for (i = 0; i < NUMITEMS (rowPins); i++)
    {
    pinMode (rowPins [i], INPUT);
    digitalWrite (rowPins [i], HIGH);  // rows high (pull-up)
    }  // end of for each row
   
   // now check no pins pressed (otherwise we wake on a key release)
   for (i = 0; i < NUMITEMS (rowPins); i++)
    {
    if (digitalRead (rowPins [i]) == LOW)
       {
       reconfigurePins ();
       return;
       } // end of a pin pressed
    }  // end of for each row
 
  // overcome any debounce delays built into the keypad library
  delay (50);
 
  // at this point, pressing a key should connect the high in the row to the
  // to the low in the column and trigger a pin change
 
  set_sleep_mode (SLEEP_MODE_PWR_DOWN); 
  sleep_enable();

  byte old_ADCSRA = ADCSRA;
  // disable ADC to save power
  ADCSRA = 0; 

  PRR = 0xFF;  // turn off various modules
   
  PCIFR  |= _BV (PCIF0) | _BV (PCIF1) | _BV (PCIF2);   // clear any outstanding interrupts
  PCICR  |= _BV (PCIE0) | _BV (PCIE1) | _BV (PCIE2);   // enable pin change interrupts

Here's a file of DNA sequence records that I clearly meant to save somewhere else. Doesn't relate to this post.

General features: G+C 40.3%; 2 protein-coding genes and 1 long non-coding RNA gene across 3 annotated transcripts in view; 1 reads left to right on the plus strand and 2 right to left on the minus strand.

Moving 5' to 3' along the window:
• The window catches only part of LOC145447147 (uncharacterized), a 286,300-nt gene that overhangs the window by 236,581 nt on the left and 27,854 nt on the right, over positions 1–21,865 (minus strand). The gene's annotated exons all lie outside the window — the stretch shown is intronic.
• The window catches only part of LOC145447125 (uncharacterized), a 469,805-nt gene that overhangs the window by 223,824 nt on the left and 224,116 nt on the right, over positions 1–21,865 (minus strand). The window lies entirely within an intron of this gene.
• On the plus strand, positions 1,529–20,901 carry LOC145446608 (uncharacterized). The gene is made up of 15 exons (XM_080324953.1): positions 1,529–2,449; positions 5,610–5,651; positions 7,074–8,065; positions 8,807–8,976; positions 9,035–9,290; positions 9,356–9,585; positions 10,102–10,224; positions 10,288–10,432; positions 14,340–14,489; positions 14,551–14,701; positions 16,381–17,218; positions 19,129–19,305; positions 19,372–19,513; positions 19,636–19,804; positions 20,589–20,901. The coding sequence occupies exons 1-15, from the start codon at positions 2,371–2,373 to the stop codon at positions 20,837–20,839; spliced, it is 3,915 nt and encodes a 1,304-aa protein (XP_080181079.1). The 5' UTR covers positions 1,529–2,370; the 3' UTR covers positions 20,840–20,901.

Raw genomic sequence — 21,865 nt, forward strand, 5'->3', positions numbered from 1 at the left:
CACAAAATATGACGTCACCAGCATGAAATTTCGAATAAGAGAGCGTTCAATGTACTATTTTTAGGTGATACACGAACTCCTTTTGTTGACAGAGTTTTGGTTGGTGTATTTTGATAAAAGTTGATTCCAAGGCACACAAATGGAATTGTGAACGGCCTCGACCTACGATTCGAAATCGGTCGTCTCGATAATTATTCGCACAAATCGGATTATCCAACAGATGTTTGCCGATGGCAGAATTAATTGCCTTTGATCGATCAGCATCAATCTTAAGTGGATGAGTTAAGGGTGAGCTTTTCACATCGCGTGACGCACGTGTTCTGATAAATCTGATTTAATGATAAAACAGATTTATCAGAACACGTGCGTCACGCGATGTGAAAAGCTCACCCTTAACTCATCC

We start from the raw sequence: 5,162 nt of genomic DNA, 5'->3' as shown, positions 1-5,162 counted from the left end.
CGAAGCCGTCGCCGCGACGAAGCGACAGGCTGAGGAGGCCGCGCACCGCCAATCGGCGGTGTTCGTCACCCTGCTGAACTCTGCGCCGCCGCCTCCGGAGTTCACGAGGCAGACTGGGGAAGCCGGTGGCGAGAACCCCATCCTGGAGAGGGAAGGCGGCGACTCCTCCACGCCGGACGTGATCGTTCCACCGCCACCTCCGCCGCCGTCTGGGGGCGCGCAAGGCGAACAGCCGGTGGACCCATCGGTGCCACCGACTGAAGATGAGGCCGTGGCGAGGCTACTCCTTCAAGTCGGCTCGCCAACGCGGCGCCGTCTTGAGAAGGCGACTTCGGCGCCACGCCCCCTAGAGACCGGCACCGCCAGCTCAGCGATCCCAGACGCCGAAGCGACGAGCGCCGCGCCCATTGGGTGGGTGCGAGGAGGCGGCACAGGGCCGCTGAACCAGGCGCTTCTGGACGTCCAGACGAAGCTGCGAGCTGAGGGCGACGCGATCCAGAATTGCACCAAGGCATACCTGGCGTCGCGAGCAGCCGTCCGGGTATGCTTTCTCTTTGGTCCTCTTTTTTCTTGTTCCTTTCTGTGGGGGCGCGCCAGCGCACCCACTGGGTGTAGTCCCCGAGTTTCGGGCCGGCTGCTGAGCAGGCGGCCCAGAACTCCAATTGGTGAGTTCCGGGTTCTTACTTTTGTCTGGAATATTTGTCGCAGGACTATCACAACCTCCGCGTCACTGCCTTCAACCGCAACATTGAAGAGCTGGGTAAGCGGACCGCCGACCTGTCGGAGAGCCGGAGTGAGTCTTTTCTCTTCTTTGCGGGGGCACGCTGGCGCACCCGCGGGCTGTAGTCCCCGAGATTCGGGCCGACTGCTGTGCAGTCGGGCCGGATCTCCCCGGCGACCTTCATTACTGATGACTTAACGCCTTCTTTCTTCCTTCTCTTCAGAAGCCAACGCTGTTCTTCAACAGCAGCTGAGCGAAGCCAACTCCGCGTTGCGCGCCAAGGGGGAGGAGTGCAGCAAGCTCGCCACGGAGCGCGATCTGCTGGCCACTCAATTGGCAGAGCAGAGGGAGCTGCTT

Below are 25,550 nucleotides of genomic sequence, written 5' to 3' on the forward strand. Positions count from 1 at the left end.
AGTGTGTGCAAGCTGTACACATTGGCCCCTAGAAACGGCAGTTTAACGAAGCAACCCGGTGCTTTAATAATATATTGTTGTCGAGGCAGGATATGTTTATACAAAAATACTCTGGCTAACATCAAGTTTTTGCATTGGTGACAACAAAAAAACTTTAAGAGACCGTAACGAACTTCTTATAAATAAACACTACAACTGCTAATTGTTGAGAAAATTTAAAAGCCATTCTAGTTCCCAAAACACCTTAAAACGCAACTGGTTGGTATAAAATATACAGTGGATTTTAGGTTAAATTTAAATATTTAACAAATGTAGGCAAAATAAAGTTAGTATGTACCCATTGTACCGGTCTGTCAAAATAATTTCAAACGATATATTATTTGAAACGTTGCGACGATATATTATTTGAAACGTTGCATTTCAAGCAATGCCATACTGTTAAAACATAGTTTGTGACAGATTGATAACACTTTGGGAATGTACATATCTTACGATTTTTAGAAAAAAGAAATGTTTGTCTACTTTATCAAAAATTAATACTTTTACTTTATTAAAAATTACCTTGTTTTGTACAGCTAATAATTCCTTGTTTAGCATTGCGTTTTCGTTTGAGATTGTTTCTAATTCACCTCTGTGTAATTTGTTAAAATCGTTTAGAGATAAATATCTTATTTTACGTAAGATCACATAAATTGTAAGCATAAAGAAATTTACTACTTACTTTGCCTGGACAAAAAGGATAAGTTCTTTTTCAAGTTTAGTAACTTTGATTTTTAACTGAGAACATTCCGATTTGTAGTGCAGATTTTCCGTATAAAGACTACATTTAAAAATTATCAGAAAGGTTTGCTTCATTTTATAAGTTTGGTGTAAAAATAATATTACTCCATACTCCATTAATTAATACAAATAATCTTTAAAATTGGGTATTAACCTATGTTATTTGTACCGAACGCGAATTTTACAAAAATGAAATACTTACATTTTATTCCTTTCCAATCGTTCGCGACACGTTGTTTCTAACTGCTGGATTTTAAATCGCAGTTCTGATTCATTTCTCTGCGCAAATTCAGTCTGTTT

// turn off brown-out enable in software
  MCUCR = _BV (BODS) | _BV (BODSE);
  MCUCR = _BV (BODS);
  sleep_cpu (); 

  // cancel sleep as a precaution
  sleep_disable();
  PCICR = 0;  // cancel pin change interrupts
  PRR = 0;    // enable modules again
  ADCSRA = old_ADCSRA; // re-enable ADC conversion
 
  // put keypad pins back how they are expected to be
  reconfigurePins ();
   
  }  // end of goToSleep


void loop()
{
   byte key = keypad.getKey();

   if (key)
      {
         // acknowledgeKeypress(key);
      }
   else                        // no key pressed? go to sleep
      {
         goToSleep ();
         return;
      }

   acknowledgeKeypress(key);
}



void acknowledgeKeypress(byte key) {
   for (byte i = 0; i < (key - '0'); i++) {
      digitalWrite (ledPin, HIGH);
      delay (500);
      digitalWrite (ledPin, LOW);
      delay (500);
   }
}


For the record, I very much like this approach, as it reduces the power consumption of the Arduino Pro Mini 5V/16MHz right away by the factor of 5 - to some 4.5 mA with 9 V battery, with two leds ON, and JY-MCU HC-05 bluetooth client paired; without powerdown, the current form the battery is 19.5 mA (for the purpose of testing the above code, the bluetooth module was not connected).